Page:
Magic trick gone wrong: PLOS One retracted an article on homeopathy

Magic trick gone wrong: PLOS One retracted an article on homeopathy

In what way pseudoscience is disguising itself as a science and what to do about it.

Researchers, scientists, and popular exponents of science are fighting with proponents and manufacturers of homeopathy. This is a protracted war. However, it is still a challenging task to overcome the blind faith of people in some miracle cure from anything in the whole world, even though none of serious studies has proved to be effective.

Despite the ample scientific evidence that some substance diluted by a factor of 100 cures nothing, there are still great many admirers of pseudoscientific approach “to be treated from all the diseases”. Nevertheless, the science is gradually retaking its positions in this prolonged war.

A small victory

Thus, in early May the respected international scientific journal PLOS One has retracted the paper written by a team of Russian scientists. The article, published as far back as in 2014, was describing the operating principles of so-called “release-active” medicines.

“This long pseudoscientific title is an example of “eyewash”, – Olga Maslova, PhD in Biological Sciences, cell biologist, and popularizer of science, said. – There is certain distrust in the word “homeopathy”. For this very reason, authors of article retracted from PLOS One went the other way – they tried to avoid “folksy expression”, having eluded possible negative reactions, managed to have their paper considered and even published in the journal.”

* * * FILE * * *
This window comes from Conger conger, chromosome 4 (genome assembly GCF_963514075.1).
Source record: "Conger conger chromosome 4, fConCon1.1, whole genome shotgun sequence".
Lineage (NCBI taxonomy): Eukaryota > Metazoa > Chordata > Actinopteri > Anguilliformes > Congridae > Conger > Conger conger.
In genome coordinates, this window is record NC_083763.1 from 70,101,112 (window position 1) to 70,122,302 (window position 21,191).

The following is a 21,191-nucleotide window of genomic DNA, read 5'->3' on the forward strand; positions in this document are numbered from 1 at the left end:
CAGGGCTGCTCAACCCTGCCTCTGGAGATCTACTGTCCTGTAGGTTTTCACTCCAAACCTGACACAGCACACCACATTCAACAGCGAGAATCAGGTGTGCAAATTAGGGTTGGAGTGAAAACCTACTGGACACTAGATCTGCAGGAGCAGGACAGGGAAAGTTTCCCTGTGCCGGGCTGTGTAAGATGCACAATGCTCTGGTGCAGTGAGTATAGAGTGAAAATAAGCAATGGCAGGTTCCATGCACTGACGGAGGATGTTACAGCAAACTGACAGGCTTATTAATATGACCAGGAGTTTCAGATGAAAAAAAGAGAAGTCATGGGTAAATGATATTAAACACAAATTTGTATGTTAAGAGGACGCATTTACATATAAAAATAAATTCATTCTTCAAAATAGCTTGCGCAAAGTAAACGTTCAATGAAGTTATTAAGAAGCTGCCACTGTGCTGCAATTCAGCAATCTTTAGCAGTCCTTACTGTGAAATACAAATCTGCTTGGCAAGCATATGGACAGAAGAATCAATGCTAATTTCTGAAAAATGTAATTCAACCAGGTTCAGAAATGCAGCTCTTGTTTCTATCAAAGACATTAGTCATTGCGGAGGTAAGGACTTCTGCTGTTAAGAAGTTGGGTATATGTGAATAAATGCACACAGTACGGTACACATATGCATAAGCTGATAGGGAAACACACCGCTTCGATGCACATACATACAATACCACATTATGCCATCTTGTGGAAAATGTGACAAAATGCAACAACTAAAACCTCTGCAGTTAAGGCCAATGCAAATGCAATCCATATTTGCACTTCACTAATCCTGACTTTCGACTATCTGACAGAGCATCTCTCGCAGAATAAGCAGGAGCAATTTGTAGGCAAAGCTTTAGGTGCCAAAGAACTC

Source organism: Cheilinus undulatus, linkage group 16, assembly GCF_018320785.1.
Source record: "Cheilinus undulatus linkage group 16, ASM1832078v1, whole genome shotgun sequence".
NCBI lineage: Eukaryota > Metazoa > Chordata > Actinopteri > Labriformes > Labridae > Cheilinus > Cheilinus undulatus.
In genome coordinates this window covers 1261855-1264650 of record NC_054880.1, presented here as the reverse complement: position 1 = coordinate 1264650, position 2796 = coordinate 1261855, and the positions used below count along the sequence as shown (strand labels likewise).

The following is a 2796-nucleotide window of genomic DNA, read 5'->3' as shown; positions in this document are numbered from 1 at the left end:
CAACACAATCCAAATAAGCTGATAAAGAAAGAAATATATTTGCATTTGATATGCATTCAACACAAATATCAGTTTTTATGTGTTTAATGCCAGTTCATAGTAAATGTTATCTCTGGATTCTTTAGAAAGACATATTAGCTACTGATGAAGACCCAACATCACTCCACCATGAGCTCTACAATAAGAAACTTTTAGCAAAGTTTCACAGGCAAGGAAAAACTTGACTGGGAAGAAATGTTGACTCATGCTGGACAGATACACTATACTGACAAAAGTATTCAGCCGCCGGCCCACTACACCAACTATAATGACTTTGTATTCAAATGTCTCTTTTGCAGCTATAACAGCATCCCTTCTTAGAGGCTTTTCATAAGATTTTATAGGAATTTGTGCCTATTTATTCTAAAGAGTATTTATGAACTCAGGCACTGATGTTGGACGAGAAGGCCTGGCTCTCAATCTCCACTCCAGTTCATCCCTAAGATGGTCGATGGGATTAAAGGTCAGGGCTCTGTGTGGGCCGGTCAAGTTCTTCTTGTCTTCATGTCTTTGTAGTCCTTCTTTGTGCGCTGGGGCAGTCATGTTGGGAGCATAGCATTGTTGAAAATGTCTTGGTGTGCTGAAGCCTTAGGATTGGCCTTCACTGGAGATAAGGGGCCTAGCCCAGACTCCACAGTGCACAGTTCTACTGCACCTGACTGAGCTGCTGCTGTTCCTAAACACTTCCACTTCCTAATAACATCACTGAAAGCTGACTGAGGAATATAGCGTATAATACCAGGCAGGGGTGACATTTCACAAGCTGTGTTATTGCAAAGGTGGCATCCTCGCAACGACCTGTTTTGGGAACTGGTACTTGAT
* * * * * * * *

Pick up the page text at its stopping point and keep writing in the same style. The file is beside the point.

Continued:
Magic trick gone wrong: PLOS One retracted an article on homeopathy

Olga Maslova, PhD in Biological Sciences, cell biologist, and popularizer of science

Photo: Vitaliy Melnyk

The Editorial Board of PLOS One questioned the scientific foundation for the article of Russian scientists, and scented the conflict of interest never reported the authors of the publication.

There is certain distrust in the word “homeopathy”. For this very reason, authors of article retracted from PLOS One went the other way

The Editorial Board of the journal has initiated its own investigation after Alexander Panchin, famous Russian popularizer of science, PhD in Biological Sciences, and member of Committee Against Pseudoscience and Falsification of Scientific Research under the Presidium of the Russian Academy of Sciences, jointly with his colleague, Dueva Evgenia, medical chemist, had sent to PLOS One a number of letters criticizing the publication.

“In response to viral infections, the human body produces special proteins – interferons, inclusive of interferon gamma, – Alexander Panchin said to Innovation House. – The authors of the article took antibodies to interferon gamma and then diluted them many-fold in homeopathic way. There were no antibodies in the final solution.

Magic trick gone wrong: PLOS One retracted an article on homeopathy

Alexander Panchin, popularizer of science, PhD in Biological Sciences, and member of Committee Against Pseudoscience and Falsification of Scientific Research under the Presidium of the Russian Academy of Sciences

According to Mr. Panchin, authors of now-infamous article believe that sort of “release-active forms” of antibodies or briefly “RA-forms” are formed when diluting the antibodies. Moreover, they say that these RA-forms may have an effect on the intensity of some chemical reaction.

“Basically, this conflicts with the known laws of physics and chemistry, – Mr. Panchin said. – In speaking of RA-forms, this is nothing more than the pipe dream of the authors.”